After the execution of the mortgage the plaintiff and Mr. Pinney visited the oil fields in Texas and then discovered the fraud that had been perpetrated upon them. The plaintiff had been told by Price that the company owned 15,000 acres of good oil land; that it had two wells capable of producing oil of the value of $6,000 per day, and that it was solvent and prosperous, together with many other false statements which induced him to invest in the stock. When the plaintiff reached Texas he discovered that the company did not own 15,000 acres of land, but upon the contrary that it merely held an equitable title to 3,000 acres, which stood in the name of a trustee; that there were no active wells in operation on the premises, but only two abandoned dry holes; that there were then no derricks or active operations under way on the premises; that litigation was pending against the corporation; that it was indebted in the sum of $80,000; that it was apparently bankrupt, and that the stock was valueless.

Numerous suits were commenced in Texas against the corporation. Among other actions the plaintiff commenced a suit in Texas to cancel the stock which he had bought and to recover his purchase price thereof on the ground of fraud. That suit was not prosecuted to judgment. The defendant, Pinney, Mr. Price and a man by the name of Rankin undertook to rehabilitate the oil corporation. Pursuant to that effort, 950 additional shares of the corporation stock were [28 Cal. App. 2d 359] transferred, without consideration, to Mr. Pinney. The endeavor to restore the solvency of the company was a failure. Litigation and debts accumulated. Price had misappropriated the funds of the corporation, for which he was subsequently indicted. In a suit which was instituted against the corporation in Texas, a receiver was appointed who took charge of the property. All efforts to develop oil or gas on the premises failed. The stock was absolutely valueless.

The plaintiff returned to California and commenced this suit against the appellants in the Superior Court of Los Angeles County, under section 1060 of the Code of Civil Procedure, to construe the preceding clause of the mortgage with respect to the security of payment of the $12,000 purchase price of 120 shares of the corporation stock which he owned and to declare the mortgage a lien on defendant's property, described therein, for the payment of said sum. The defendants denied the material allegations of the complaint, and filed a cross-complaint praying for a cancellation of the mortgage on the ground that there was a failure of consideration for the promissory note secured thereby and a breach of contract on the part of plaintiff for the reason that he had sought to rescind the purchase of the stock and to recover the purchase price thereof, for security of which the mortgage was executed. The cause was not brought to trial until March, 1935. After the note matured, February 6, 1935, and upon default of payment thereof, by leave of court first obtained, the plaintiff filed in this suit February 14, 1935, his amended and supplemental complaint asking for foreclosure of the mortgage. Defendants answered the supplemental complaint and the cause was tried by the court sitting without a jury. Findings were adopted favorable to the plaintiff in every essential respect. A judgment of foreclosure of the mortgage was accordingly rendered. From that judgment this appeal was perfected.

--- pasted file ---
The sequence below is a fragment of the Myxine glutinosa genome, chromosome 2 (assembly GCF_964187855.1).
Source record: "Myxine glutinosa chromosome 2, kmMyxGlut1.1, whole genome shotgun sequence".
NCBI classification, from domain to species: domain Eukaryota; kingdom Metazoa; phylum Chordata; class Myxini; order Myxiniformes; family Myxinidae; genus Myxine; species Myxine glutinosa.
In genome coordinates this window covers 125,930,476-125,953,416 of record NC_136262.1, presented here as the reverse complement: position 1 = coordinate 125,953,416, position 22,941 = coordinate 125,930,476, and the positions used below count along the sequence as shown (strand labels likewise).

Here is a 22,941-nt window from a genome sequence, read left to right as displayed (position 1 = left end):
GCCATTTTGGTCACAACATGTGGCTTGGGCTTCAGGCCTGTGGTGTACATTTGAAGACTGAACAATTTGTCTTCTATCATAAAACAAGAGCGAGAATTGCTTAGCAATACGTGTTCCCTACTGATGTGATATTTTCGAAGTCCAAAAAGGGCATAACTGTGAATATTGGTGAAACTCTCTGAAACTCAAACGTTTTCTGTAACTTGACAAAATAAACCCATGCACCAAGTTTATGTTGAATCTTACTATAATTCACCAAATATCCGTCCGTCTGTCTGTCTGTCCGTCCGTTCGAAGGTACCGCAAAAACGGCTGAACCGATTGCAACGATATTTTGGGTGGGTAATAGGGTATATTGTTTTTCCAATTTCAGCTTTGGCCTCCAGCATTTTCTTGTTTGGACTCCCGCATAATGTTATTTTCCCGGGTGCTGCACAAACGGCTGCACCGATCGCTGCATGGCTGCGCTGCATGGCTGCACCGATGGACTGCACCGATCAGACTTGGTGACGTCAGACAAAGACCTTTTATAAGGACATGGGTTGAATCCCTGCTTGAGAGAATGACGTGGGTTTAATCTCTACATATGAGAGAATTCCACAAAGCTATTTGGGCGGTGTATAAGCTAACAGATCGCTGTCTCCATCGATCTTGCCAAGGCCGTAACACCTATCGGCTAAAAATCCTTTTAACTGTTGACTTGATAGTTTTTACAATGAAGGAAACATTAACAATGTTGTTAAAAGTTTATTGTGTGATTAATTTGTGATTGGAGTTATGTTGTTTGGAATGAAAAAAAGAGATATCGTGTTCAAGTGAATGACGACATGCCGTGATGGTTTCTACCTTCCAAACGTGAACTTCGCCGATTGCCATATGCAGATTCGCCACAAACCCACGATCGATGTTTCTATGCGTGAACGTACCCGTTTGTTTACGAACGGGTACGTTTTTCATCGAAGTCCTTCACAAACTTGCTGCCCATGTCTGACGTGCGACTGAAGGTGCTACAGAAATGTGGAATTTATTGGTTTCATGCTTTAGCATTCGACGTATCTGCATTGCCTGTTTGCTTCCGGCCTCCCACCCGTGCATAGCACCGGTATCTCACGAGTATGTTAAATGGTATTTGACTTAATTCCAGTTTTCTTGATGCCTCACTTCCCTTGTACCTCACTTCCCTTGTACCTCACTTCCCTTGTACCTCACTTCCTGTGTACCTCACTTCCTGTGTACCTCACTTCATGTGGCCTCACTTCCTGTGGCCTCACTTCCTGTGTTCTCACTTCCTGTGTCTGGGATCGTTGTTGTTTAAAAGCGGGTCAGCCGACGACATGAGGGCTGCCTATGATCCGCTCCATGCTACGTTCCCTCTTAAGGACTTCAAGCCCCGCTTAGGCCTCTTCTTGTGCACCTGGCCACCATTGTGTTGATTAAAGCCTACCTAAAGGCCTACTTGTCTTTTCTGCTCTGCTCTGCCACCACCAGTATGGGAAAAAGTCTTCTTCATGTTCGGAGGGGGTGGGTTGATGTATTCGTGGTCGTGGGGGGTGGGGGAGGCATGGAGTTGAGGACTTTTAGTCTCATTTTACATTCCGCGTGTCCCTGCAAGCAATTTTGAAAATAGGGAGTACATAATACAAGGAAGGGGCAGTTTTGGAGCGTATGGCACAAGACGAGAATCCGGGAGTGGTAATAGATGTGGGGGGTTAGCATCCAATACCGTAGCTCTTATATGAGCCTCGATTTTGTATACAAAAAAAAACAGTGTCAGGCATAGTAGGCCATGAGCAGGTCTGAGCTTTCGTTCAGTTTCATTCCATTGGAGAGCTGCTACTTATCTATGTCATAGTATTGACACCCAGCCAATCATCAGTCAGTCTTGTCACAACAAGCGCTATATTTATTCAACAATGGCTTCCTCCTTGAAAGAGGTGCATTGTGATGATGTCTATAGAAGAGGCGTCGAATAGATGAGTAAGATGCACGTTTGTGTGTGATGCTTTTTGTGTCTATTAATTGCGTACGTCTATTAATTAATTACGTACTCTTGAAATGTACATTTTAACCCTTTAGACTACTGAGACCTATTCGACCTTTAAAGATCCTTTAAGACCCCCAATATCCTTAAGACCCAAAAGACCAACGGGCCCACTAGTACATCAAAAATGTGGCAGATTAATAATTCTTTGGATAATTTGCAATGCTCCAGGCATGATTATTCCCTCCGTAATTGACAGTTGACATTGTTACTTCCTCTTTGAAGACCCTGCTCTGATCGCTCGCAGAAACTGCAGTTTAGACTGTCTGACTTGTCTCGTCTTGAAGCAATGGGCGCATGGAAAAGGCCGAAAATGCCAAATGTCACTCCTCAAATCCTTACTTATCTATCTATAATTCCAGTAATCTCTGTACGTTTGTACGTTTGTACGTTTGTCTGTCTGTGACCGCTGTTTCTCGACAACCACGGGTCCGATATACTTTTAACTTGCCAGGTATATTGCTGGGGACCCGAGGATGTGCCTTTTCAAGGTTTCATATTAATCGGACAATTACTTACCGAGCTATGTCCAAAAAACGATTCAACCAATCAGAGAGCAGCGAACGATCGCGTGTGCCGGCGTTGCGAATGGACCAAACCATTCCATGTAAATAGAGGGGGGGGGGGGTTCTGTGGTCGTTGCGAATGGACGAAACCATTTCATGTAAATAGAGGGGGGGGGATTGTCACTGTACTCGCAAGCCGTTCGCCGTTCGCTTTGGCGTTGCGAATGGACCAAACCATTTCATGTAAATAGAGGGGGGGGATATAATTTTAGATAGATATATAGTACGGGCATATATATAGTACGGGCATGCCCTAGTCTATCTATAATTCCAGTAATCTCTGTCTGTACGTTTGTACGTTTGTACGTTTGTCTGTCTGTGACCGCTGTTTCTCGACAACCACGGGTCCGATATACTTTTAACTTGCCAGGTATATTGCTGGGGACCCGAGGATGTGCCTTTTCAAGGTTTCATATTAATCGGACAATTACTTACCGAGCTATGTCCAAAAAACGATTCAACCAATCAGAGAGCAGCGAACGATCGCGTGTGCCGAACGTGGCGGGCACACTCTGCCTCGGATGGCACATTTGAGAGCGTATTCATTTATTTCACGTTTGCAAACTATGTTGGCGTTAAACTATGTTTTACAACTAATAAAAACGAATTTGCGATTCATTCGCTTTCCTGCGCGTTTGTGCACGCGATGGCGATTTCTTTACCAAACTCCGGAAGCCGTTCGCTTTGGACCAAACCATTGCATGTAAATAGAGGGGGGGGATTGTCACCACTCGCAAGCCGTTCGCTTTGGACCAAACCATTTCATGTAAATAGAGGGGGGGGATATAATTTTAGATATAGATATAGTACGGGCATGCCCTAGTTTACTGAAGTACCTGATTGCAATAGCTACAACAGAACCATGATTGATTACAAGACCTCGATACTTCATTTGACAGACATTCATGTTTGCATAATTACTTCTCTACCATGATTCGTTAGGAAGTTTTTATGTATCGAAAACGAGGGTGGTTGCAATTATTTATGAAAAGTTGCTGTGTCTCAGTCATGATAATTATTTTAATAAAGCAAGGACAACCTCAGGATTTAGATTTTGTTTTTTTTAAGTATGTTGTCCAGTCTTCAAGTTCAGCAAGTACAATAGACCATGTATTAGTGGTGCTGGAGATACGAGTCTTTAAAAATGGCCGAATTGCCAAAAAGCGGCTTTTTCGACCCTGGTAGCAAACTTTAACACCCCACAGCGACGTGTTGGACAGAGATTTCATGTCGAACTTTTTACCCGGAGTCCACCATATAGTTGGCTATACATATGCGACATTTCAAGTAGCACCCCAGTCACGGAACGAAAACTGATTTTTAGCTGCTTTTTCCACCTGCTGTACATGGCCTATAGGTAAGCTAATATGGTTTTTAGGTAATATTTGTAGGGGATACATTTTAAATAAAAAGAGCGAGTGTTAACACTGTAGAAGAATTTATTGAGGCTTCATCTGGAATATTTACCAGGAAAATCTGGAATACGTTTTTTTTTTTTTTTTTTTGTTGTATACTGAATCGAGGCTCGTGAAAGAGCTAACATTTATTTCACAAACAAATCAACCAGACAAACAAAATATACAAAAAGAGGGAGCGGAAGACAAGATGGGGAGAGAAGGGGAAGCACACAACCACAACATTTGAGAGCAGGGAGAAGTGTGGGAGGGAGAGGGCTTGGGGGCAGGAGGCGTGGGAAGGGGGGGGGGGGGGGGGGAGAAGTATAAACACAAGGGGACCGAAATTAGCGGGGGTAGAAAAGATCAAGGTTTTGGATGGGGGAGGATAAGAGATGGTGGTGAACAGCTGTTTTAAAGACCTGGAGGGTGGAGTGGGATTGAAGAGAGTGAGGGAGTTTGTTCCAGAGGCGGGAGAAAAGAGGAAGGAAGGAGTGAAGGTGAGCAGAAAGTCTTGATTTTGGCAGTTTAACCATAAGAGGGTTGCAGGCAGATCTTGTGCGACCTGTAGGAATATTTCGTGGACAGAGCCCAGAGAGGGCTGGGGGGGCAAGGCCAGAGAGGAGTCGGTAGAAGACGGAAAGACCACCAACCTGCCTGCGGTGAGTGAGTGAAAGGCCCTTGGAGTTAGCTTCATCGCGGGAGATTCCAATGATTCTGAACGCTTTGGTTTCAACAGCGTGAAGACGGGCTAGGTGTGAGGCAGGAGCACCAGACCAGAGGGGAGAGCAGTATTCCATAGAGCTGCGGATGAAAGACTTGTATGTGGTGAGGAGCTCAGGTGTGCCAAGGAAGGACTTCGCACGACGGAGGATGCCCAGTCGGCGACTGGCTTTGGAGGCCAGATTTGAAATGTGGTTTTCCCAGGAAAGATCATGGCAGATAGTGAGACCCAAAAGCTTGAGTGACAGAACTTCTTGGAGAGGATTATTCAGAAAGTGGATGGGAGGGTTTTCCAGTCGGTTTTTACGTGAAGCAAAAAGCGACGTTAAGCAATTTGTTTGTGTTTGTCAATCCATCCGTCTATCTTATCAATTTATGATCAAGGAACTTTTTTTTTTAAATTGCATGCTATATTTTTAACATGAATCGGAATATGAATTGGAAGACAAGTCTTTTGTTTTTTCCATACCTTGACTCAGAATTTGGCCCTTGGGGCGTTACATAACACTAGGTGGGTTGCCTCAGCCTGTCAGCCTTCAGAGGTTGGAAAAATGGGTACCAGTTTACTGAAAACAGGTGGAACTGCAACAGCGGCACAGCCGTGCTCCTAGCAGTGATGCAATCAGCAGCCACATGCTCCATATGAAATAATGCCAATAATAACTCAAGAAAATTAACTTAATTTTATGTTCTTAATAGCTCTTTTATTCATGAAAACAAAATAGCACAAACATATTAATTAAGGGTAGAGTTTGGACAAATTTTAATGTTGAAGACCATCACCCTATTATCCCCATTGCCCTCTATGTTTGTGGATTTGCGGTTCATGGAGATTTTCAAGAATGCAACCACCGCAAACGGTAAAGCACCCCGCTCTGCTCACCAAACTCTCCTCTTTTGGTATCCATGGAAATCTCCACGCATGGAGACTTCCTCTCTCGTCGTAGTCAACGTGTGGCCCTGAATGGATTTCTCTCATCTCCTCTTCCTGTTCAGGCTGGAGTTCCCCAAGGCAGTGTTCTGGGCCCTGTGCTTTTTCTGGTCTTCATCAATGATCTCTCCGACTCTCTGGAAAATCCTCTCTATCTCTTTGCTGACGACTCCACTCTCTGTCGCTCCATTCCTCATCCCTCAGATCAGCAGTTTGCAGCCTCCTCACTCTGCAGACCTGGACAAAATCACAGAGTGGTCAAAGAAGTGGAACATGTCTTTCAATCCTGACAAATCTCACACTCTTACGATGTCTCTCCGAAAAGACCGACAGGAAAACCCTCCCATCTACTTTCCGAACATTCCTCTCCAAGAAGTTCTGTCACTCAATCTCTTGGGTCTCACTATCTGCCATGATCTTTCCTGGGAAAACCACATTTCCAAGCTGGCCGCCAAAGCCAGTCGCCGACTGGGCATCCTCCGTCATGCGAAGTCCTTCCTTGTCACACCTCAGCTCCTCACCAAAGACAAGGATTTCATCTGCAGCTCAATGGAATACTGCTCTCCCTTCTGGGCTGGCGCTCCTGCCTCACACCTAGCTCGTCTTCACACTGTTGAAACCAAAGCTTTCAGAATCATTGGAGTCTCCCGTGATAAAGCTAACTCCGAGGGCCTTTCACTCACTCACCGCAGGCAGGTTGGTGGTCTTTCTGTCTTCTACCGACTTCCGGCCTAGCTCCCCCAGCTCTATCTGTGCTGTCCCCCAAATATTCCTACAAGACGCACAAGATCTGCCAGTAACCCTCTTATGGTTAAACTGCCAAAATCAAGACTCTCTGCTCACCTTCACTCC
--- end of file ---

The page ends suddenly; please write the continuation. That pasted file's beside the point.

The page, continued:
The court found that the plaintiff was induced to purchase his 120 shares of stock last acquired solely because the defendant, Pinney, agreed to secure the repayment of the cost thereof to the extent of $12,000 by the execution of the note and mortgage in question; that those instruments were given to secure the repayment to plaintiff of said sum of money; that the note and mortgage were executed for a valuable consideration; that the corporation stock was absolutely [28 Cal. App. 2d 360] valueless and that no dividends were ever paid thereon; that they were sold to plaintiff by means of false pretenses on the part of Price, and by means of untrue statements made to him by Pinney regarding the oil mining enterprise which were not warranted by the information or knowledge thereof which he possessed; that the defendants defaulted in their payment of the promissory note, no part of which has been paid; that the defendants failed to demand a delivery of the 120 shares of stock, and on the contrary that plaintiff nevertheless tendered to them a valid assignment thereto together with all benefits to be derived therefrom; that the mortgage constitutes a valid lien on defendants' property described therein to secure the payment to plaintiff of the sum of $12,000 represented by the promissory note, and that the plaintiff is entitled to a judgment of foreclosure to satisfy the mortgage.

[1] The foregoing facts are adequately supported by the evidence. The appellants do not contend there is a lack of evidence to support the findings except that it is asserted the note and mortgage were executed without consideration, and that the mortgage was rendered void for a breach of its terms by failure on the part of the plaintiff to assign and deliver the stock to the defendants. We are of the opinion the record discloses sufficient evidence to furnish adequate consideration for the note and mortgage. The repayment of the purchase price of the 120 shares of stock which were acquired by plaintiff was secured by the mortgage to the extent of $12,000. That sum was advanced by plaintiff at the urgent solicitation and for the partial benefit of the defendants. The plaintiff also suffered detriment thereby. Pinney was a stockholder in the corporation and he was interested in protecting the security of the stock which he had sold to his numerous friends. He promised Price to raise $15,000 with which to pay the judgment liens against the corporation property and save it from execution sales, but was unable to do so on account of litigation which was pending against him. A financial crisis existed with relation to the affairs of the corporation. Pinney told the plaintiff that unless he advanced the $15,000 the corporation property would be sold and they would all lose their investments. That was the only reason which induced the plaintiff to make the further investment of $15,000. The appellants benefited [28 Cal. App. 2d 361] from that transaction and the plaintiff suffered a loss thereby. Those facts furnish an adequate consideration for the execution of the note pursuant to the provisions of section 1605 of the Civil Code, which reads: